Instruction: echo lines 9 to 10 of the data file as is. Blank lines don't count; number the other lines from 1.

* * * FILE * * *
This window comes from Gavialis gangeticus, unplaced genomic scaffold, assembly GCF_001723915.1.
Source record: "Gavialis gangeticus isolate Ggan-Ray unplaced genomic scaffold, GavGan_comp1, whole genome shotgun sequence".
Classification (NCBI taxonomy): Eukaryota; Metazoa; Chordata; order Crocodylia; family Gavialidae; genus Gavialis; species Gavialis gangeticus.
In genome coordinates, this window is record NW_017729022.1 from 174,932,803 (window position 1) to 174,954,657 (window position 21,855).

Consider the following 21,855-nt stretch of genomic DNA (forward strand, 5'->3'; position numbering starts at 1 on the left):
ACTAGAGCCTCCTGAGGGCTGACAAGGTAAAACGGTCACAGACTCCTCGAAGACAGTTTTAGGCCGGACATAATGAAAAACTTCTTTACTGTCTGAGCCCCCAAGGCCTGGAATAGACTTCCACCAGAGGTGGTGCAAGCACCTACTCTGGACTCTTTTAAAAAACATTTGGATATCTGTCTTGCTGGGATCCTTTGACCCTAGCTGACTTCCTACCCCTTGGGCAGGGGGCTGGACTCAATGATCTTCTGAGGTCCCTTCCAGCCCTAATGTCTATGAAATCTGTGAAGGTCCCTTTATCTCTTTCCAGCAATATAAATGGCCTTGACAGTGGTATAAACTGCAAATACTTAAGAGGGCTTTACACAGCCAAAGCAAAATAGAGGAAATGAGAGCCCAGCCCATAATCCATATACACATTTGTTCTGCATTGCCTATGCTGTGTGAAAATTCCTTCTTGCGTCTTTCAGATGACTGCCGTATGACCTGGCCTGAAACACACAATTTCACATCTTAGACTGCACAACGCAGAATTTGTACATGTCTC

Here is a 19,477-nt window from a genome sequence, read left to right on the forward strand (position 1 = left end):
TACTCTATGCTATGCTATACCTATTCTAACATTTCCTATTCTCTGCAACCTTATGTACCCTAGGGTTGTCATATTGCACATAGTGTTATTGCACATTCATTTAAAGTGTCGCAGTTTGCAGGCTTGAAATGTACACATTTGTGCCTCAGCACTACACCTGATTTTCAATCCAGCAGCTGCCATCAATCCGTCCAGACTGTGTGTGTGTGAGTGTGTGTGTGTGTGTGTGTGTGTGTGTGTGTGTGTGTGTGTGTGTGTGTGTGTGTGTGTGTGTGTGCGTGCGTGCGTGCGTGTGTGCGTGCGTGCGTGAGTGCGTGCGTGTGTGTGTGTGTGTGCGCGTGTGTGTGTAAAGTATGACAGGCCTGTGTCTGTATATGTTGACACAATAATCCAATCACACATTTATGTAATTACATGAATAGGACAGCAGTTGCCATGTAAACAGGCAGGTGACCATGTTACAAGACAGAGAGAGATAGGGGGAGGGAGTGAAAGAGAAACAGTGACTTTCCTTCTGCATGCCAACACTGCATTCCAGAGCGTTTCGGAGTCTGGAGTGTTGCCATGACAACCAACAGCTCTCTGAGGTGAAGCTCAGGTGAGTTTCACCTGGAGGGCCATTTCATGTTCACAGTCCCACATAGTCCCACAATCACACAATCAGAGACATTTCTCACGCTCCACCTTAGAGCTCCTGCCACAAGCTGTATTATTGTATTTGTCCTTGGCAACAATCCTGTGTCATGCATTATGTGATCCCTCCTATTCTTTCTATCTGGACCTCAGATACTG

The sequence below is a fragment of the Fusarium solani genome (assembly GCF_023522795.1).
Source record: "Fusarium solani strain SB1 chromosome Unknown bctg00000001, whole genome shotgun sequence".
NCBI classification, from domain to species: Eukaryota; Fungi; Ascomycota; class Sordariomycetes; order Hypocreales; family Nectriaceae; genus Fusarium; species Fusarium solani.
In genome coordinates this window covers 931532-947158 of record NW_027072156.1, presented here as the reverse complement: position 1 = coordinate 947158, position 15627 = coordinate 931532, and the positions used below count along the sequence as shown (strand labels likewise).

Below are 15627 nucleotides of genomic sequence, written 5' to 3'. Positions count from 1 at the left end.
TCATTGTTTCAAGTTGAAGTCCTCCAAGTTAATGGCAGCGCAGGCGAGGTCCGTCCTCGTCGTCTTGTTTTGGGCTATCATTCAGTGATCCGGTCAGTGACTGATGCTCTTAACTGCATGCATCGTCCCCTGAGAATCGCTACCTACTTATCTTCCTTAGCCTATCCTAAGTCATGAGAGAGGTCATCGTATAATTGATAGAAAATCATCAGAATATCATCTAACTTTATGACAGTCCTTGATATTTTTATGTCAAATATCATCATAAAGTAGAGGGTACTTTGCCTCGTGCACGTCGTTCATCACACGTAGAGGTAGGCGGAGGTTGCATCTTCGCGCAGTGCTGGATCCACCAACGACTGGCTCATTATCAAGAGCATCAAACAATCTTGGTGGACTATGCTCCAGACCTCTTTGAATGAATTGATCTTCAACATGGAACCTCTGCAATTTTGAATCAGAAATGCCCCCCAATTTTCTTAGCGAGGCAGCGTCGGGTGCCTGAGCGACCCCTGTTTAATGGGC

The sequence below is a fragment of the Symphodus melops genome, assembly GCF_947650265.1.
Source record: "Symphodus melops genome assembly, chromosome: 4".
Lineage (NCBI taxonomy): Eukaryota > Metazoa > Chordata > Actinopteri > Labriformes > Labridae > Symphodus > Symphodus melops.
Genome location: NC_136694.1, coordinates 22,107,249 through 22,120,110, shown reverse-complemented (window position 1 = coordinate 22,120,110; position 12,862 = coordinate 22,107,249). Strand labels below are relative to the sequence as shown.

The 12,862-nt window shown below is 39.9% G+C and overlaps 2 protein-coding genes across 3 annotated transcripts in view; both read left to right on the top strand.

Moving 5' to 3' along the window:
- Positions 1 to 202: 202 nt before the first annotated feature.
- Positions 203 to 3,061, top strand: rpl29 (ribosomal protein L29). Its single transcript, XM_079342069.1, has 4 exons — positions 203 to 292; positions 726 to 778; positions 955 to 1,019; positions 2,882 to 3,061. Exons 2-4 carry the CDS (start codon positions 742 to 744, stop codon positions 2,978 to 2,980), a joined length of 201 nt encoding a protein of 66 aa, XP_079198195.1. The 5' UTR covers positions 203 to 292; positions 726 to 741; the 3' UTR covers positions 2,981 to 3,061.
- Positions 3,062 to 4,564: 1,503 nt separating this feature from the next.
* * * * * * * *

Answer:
The sequence below is a fragment of the Fusarium solani genome (assembly GCF_023522795.1).
Source record: "Fusarium solani strain SB1 chromosome Unknown bctg00000001, whole genome shotgun sequence".